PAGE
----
Christ has become our King. Our true citizenship belongs within the Kingdom of God. We are heirs of a new world order that begins the moment we accept Christ Jesus as Savior and Lord.

As we look more intently at our text in Ephesians we discover that Christ is the head of the cosmos. He is the leader of the church. The destiny of the universe is caught up within the fullness this God-Man Jesus, the Incarnate Babe. The fullness of God has come to us through the God-Man Jesus, and our work on this earth is to find our way into this new world order.

Anglican Theologian N.T. Wright in his Easter address to Wheaton College a few years ago provides a template to hear Ephesians in light of this new world order. Wright invites us to comprehend that the Kingdom of God has now come to earth. Often times we imagine that Heaven is up there somewhere in some far off distant place. But what Wright invites us to recognize is that the Kingdom of God is a reality just beyond our senses.

Wright suggests there are six key verses in which Ephesians can be comprehend: Ephesians 1.10, 2.10, 3.10, and then 4.15, 5.14, and 6.13.

  • Fullness of Creation in Christ. He begins with 1.10 stating that in the fullness of time God has gathered up all things in Christ – both heaven and earth. Contrary to our modernistic view heaven and earth are no longer split apart and distant from one another but are held completely as one in Christ. The Christians inheritance is to see God’s Kingdom come to earth as it is in heaven, which Jesus proclaimed clearly at the beginning of his earthly ministry (Mark 1.14-15).
  • Recovered Creativity. Wright points to 2.10 as our next stop along the journey through Ephesians. God has created us to offer good works of creative living joining both the orderly and playful sides of living.
  • United with all Peoples. Our next stop along the route is 3.10 where Paul tells us that the wisdom of God has been revealed to bring all humanity together and united in love. And, now that Wright has established that God has restored the divide between heaven and earth, and our right and left hemispheres of our brains have been united, we are now able to go forth in order and creativity to be reconciled with all humanity through love.
  • Gifted to be Reconciled. Our next stop in Ephesians is 4.15 where we discover that God has given each of us all the gifts to support one another in this good work of reconciliation. Paul tells us to grow up, and it is through the use of our God given gifts that we are to put aside our self-promoting attitudes and use our leadership abilities to help others be reconciled to God and each other.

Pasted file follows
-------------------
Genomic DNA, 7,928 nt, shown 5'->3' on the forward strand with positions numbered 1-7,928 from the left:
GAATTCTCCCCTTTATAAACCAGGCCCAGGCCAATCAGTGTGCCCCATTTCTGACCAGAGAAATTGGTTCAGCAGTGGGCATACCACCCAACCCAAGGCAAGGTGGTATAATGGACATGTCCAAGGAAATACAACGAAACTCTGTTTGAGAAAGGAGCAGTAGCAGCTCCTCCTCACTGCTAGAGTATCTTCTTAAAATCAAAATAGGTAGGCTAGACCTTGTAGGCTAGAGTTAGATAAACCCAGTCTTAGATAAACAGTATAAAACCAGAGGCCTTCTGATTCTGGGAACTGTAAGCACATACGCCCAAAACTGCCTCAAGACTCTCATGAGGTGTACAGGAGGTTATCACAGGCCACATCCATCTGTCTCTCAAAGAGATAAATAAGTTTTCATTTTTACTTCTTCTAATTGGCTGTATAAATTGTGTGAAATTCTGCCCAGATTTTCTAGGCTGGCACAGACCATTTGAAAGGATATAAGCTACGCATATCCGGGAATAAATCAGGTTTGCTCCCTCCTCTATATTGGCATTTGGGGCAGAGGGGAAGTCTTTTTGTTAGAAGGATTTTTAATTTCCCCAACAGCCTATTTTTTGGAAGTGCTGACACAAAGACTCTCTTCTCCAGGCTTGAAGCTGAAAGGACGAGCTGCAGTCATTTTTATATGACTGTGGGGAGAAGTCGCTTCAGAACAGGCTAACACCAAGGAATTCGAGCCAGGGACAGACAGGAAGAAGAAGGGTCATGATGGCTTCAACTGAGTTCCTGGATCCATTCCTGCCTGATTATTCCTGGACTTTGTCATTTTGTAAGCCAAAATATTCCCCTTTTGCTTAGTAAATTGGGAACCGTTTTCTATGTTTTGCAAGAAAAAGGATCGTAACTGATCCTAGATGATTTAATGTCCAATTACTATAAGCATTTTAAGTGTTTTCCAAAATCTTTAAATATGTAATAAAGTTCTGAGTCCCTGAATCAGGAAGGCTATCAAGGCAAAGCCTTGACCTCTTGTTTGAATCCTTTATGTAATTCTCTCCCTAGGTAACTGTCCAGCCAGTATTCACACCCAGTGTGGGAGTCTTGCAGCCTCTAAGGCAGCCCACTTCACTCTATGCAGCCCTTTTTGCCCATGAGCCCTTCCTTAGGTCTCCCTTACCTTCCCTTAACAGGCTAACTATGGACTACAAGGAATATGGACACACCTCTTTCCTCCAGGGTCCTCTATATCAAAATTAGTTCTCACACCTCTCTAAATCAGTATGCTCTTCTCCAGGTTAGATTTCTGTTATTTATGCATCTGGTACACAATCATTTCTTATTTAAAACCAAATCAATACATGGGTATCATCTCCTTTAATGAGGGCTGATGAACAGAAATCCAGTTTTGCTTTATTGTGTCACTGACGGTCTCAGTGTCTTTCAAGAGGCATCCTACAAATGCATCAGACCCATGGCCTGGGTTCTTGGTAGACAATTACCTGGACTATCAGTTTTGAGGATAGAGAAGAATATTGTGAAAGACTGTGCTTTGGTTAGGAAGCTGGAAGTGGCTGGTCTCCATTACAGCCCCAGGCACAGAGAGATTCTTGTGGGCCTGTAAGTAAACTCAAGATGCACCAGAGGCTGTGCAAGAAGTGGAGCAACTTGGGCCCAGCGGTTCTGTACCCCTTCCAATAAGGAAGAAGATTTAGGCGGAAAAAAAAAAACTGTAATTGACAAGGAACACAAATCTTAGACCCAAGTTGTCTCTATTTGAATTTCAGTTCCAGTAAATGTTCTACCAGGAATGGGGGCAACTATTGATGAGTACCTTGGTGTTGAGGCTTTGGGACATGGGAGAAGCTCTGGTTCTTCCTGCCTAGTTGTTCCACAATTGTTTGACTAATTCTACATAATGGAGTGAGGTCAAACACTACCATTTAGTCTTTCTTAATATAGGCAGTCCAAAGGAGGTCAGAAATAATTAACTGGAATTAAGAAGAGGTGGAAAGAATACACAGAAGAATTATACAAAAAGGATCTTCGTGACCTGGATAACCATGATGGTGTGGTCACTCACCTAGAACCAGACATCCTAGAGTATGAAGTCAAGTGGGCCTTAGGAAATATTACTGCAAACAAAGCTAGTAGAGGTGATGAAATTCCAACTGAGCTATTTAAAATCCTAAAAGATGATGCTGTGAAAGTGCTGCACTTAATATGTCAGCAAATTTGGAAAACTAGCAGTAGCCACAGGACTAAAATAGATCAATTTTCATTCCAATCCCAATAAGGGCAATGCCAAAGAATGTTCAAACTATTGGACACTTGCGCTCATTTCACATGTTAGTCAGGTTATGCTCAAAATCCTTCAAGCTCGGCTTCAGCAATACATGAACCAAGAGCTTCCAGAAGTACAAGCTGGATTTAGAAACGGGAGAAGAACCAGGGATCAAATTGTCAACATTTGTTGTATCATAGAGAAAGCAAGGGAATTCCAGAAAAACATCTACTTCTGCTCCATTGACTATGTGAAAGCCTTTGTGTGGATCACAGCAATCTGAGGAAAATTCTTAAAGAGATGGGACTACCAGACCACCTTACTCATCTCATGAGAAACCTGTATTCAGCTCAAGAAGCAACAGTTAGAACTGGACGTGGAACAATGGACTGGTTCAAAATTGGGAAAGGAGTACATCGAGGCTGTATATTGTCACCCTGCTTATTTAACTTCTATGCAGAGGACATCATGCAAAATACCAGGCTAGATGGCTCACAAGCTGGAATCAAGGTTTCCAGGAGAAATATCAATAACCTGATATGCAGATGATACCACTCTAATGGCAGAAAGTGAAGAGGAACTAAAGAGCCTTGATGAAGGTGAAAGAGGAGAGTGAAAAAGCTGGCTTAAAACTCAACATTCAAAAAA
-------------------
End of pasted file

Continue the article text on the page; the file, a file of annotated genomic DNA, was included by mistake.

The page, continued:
• Coming Alive in New Ways. Our subsequent stop is at 5.14, and it is here that Paul commands the sleeping church to awaken through the power of the resurrection. Wright interprets Paul’s letter as an invitation for you and I to come alive in a new way. Our misunderstandings of sinfulness is a hindrance to our living into the fullness of Christ Jesus in the Kingdom of God. We are tempted to see sin as something we shouldn’t do because it is bad for us, but Wright suggests that we have this view all wrong. Of course sin is bad, but it is because it is keeping you and I from something that even better! When we put aside our sinful behaviors, we have an opportunity to come alive in a whole new way.
  • The Kingdom faces Opposition. I final stop in Ephesians is 6.13 where Paul discusses strategies on how to defeat the enemy of our soul. This final topic could be a length discussion that we can take up at another time. But for now suffice it to say that the Kingdom of God comes with its own kind of opposition in both the heavenly and earthly realms.

Ephesians establishes that Jesus is our Lord and the King over all the earth. His kingdom has come to earth. We have received our inheritance as God’s own people who have received the infilling of the Holy Spirit. The Holy Spirit is the Spirit of Adoption that places us within the Kingdom gateway.

The role of the Holy Spirit is to help us comprehend our relationship with King Jesus. It is essential for each one of us to understand that God is always present with us, he knows us completely, and he has absolute power over us – whether we believe in him or not. God can only be who he is: always present, completely knowing, and absolutely powerful. And, it is these three characteristics of God that make Jesus our King: presence, knowing, and power. No other spiritual being or human being has these distinct characteristics of being fully human and fully God.